Sh*t (Shouldn’t) Hap­pen!

HOW TO ‘GO’ BE­FORE YOU GO!

Runner's World South Africa - - FRONT PAGE - BY MEGHAN KITA

NTHERE’S SOME­THING ABOUT RUN­NING that turns even the classi­est among us into shame­less beasts who’ll do what­ever it takes to be com­fort­able and com­pet­i­tive. While blow­ing snot rock­ets and re­liev­ing your­self outdoors may seem un­think­able in street clothes, do­ing so in a sin­glet and split shorts seems to give us all per­mis­sion. Be pre­pared for the next time your run takes a turn for the un­civilised with these tips from Run­ner’s World How to Make Your­self Poop + 999 Other Tips All Run­ners Should Know.

Make Your­self Poop

If there’s one thing all run­ners can re­late to, it’s the need to do your busi­ness be­fore you get down to busi­ness on the road. First, try drink­ing a warm liq­uid, such as cof­fee, tea, or hot wa­ter, to get things mov­ing. Stud­ies have found that nor­mal and de­caf cof­fee have the same pooin­duc­ing ef­fect. Choose your favourite hot bev­er­age and drink it at least 30 min­utes be­fore go time. If your pre-run Vida E doesn’t do the trick, per­form your warmup near a bath­room. Mo­tion can bring on a bowel move­ment, as any­one who’s needed a potty break just min­utes into a run can at­test. An added bonus: warm­ing up pre-run en­livens your mus­cles and gets your heart pump­ing. Try a dy­namic warm-up rou­tine be­fore leav­ing home – with moves such as jump­ing jacks, walk­ing lunges, and skips – or just jog around the block un­til you’re ready to do what you need to. When all else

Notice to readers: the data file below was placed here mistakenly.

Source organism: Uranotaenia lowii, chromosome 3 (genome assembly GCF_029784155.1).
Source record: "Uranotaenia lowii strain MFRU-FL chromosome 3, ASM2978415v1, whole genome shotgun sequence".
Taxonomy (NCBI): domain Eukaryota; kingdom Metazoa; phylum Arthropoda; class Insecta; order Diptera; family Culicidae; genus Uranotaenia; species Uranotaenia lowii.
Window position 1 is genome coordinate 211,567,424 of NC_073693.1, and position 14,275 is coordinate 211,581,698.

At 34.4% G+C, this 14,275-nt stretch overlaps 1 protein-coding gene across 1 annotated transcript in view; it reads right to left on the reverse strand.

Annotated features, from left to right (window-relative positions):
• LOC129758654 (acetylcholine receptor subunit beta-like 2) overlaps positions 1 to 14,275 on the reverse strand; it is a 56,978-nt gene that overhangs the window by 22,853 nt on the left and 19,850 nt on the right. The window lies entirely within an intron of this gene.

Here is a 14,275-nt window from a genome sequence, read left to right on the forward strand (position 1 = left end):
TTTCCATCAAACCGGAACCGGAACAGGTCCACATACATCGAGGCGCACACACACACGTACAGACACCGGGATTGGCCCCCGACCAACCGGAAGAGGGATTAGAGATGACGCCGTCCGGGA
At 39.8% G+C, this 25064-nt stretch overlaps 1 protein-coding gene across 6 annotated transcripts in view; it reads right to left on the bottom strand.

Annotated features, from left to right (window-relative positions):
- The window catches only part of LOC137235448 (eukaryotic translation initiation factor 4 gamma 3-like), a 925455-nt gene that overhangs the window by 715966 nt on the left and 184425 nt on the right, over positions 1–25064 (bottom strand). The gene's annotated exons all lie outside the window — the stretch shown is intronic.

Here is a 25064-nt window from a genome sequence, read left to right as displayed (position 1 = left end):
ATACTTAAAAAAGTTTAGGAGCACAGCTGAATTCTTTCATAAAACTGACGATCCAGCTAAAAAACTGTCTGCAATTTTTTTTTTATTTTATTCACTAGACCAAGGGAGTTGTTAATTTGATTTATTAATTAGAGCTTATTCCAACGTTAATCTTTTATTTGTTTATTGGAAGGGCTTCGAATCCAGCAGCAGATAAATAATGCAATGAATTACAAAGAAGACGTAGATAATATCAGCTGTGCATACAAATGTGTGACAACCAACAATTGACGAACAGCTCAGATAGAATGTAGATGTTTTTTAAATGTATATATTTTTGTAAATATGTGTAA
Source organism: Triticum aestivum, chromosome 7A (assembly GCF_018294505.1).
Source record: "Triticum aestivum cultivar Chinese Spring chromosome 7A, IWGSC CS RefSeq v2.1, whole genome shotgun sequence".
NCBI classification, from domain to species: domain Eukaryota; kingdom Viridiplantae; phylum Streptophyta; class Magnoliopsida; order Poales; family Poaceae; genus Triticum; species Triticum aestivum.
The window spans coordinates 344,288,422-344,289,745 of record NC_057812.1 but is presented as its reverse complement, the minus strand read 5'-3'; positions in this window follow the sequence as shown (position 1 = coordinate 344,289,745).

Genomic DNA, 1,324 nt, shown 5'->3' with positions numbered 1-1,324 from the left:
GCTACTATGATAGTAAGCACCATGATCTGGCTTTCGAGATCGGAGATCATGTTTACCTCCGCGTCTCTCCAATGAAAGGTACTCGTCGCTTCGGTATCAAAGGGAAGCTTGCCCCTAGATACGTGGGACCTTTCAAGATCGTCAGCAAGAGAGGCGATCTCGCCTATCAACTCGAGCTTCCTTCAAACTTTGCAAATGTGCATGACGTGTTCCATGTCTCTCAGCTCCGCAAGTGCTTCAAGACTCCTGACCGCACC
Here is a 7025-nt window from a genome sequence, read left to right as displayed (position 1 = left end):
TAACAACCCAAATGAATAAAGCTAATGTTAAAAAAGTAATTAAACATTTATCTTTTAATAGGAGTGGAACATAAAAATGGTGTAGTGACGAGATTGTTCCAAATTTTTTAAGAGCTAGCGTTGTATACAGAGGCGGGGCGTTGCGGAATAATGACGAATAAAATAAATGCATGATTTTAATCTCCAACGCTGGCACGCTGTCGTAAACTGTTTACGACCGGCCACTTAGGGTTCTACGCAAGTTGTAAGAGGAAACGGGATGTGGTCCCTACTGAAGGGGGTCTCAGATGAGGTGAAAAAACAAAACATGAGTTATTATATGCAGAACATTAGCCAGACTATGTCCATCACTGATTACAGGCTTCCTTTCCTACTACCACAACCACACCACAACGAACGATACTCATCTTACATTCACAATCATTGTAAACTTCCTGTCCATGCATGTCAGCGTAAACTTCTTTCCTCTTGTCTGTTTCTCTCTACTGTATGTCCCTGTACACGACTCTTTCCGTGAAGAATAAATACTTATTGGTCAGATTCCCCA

fails, you can try putting gen­tle pres­sure on your per­ineum, the area be­tween your gen­i­tals and your anus. A 2014 study from UCLA found this may help ease con­sti­pa­tion.

Pee Dis­creetly

Be­fore a run, most men can hy­drate, caf­feinate, then uri­nate with reck­less aban­don, be­cause male anatomy makes it easy to re­lieve one­self al­most any­where quickly and dis­creetly. Fe­male anatomy, how­ever, isn’t so ac­com­mo­dat­ing. To make it eas­ier to pee when there’s no potty (porta- or oth­er­wise), fol­low this easy, two-step process.

First, you want to dress for suc­cess. In tights or capris, there’s no way to wee with­out drop­ping trou. Shorts are a bet­ter op­tion. Short com­pres­sion shorts as well as the built-in briefs un­der­neath bag­gier shorts can be shifted aside. The best bet, how­ever, is a run­ning skirt, one with built-in briefs or a brief­less op­tion paired with bun­hug­gers. You can eas­ily pull briefs aside be­neath the skirt, and the two-piece op­tion al­lows you to re­move the briefs en­tirely. Black is the smartest colour choice be­cause it hides splashes well and matches ev­ery­thing.

Once you’ve found some pri­vacy, take a knee. Lower down on your right knee, with your right foot be­hind you and your left leg bent at a 90-de­gree an­gle in front of you. Take the fab­ric of the right side of your shorts in your hands with one in front of you and one be­hind you, and shift it to­ward your left leg. This should cre­ate enough space to let it flow. Kneel­ing just in front of a tree of­fers ad­di­tional pro­tec­tion – passersby might sim­ply think you’re lung­ing. Here is where it’s im­por­tant to note that pub­lic uri­na­tion is of­fi­cially il­le­gal and could even land you on the sex of­fender registry, so whiz at your own risk.

Avoid Post-Run Hurl­ing

While no­body en­joys puk­ing, some run­ners think do­ing it af­ter a hard work­out or race is proof that you re­ally gave your all. Those run­ners are al­most al­ways wrong. Sprint­ing and then spew­ing is usu­ally caused at least in part by your food and drink choices. If you make the fol­low­ing changes and you still hurl, con­grats – you re­ally are push­ing un­til you puke.